I regard myself as a novice poultry keeper but after keeping hens for a couple of years feel I can help people get started. There are many useful resources available to a new poultry keeper from books to online forums. Details can be found in the links section and don't forget to check out the poultry and livestock forum on this site!

After the initial semi-serious suggestion I made, we thought that it would be an excellent idea to keep a few pet hens. Our idea was to have a supply of eggs from hens we knew were well cared for and we knew what they had eaten. Additional benefits would be their ability to help keep the pests down in our garden and to supply a ready source of compost (from their bedding and droppings).

Buff and Speckled Sussex Chickens

After some research we decided to get some Sussex hens as they are a common hardy breed that should be easy to keep and happy in our garden. As we have close neighbours we decided against keeping a cockerel due to the noise that some people can object to. We managed to track down a breeder who was happy for us to visit before we decided what birds to choose. It is important to visit the breeder if at all possible as this enables you to check the conditions the chickens have been raised in. Put simply, they should look clean, healthy and happy. It is often recommended not to purchase from auctions or markets as there is a greater risk of buying diseased or badly kept birds.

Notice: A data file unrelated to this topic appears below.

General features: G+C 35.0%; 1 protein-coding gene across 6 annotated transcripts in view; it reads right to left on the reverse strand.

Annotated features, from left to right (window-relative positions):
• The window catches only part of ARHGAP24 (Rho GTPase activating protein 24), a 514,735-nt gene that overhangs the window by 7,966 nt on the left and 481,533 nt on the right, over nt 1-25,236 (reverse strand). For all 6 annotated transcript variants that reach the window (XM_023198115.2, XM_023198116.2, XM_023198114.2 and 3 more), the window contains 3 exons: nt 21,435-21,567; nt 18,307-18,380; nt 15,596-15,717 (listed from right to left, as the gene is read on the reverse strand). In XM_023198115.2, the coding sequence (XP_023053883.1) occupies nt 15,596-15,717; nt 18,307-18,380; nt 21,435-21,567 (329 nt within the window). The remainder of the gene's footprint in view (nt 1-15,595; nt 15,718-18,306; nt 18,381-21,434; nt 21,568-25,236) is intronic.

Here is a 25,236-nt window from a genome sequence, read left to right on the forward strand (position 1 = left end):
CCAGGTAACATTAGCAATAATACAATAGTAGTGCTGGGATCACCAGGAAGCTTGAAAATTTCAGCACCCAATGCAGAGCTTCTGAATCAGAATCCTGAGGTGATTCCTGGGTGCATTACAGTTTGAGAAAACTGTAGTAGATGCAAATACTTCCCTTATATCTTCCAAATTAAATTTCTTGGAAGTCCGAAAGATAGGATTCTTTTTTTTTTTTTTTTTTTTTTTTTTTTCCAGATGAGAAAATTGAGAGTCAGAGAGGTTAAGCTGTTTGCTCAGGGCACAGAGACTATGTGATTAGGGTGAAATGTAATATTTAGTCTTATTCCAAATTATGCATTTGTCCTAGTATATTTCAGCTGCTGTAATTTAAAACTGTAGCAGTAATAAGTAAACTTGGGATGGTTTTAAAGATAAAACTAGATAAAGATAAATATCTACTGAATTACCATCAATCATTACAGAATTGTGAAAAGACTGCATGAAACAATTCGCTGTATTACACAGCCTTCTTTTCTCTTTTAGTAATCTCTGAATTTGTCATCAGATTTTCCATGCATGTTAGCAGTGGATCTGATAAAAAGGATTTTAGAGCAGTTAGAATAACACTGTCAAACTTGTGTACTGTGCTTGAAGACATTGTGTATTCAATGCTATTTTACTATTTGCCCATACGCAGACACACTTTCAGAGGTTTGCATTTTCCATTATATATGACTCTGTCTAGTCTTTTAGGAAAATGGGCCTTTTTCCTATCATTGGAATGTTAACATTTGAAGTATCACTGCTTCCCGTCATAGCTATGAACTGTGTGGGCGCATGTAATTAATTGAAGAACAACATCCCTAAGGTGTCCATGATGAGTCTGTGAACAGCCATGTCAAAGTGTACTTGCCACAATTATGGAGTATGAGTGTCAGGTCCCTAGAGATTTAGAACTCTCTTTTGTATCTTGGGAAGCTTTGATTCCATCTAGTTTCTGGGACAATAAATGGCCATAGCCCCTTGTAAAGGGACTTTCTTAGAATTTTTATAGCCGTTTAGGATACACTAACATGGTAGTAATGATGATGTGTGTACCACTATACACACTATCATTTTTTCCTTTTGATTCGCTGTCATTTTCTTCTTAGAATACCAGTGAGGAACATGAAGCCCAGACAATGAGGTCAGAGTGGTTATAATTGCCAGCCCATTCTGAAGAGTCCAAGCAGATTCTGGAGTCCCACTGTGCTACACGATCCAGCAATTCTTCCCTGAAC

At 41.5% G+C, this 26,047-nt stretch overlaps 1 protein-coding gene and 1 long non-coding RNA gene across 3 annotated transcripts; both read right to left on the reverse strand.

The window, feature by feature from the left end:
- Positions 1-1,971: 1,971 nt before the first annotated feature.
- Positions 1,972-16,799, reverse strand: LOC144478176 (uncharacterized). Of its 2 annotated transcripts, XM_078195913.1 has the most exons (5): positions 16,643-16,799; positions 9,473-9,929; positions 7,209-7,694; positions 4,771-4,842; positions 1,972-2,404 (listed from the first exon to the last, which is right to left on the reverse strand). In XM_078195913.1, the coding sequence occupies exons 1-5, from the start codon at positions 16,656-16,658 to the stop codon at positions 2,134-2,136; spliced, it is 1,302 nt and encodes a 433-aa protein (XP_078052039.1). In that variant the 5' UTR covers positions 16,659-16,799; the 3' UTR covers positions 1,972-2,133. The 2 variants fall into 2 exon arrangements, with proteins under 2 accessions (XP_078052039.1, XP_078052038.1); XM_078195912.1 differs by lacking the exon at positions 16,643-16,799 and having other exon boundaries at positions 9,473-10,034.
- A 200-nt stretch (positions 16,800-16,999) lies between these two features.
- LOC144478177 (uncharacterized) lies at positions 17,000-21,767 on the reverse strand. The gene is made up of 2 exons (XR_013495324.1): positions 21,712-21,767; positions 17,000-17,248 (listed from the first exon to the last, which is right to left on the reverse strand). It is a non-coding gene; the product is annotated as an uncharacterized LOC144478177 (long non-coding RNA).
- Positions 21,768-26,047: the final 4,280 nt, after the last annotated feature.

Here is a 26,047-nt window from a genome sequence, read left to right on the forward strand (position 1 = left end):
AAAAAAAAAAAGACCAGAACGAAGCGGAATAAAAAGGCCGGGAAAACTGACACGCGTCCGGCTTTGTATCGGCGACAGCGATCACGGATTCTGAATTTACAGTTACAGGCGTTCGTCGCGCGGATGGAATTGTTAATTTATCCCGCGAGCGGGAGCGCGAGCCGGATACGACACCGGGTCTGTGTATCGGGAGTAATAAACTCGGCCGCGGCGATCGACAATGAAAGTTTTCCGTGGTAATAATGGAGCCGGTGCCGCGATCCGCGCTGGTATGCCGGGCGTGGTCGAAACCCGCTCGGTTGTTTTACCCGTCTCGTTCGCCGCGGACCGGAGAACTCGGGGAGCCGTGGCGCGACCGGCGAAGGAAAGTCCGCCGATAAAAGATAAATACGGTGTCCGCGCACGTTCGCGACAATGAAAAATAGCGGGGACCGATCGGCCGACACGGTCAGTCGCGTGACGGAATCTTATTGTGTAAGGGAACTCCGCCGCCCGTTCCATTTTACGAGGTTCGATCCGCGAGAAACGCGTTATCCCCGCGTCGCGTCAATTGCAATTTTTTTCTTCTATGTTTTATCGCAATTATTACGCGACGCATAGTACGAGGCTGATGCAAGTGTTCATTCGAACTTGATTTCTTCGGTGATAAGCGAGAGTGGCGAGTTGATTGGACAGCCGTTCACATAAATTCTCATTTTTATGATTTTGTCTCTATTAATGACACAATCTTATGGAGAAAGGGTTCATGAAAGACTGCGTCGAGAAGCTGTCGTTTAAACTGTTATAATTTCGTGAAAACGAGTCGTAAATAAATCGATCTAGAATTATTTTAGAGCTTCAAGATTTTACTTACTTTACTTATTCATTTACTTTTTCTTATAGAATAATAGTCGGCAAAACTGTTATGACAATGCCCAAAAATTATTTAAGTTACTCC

Transporting the Chickens

We decided on a Speckled Sussex and a couple of Buff Sussex hens as the buffs should lay a little better but I've always wanted a speckled hen! They were 12-15 weeks old when we picked them up. To transport them home, we carefully placed them in a cardboard box in the back of our car. The breeder gave us some instructions and a little growers feed. We drove home with the occasional 'peep peep' emanating from the boot each time we went over a bump. To ensure our new arrivals were happy we left them in a large cardboard box in the kitchen overnight so we could keep an eye on them. This also gave me the opportunity to finish the construction of their ark.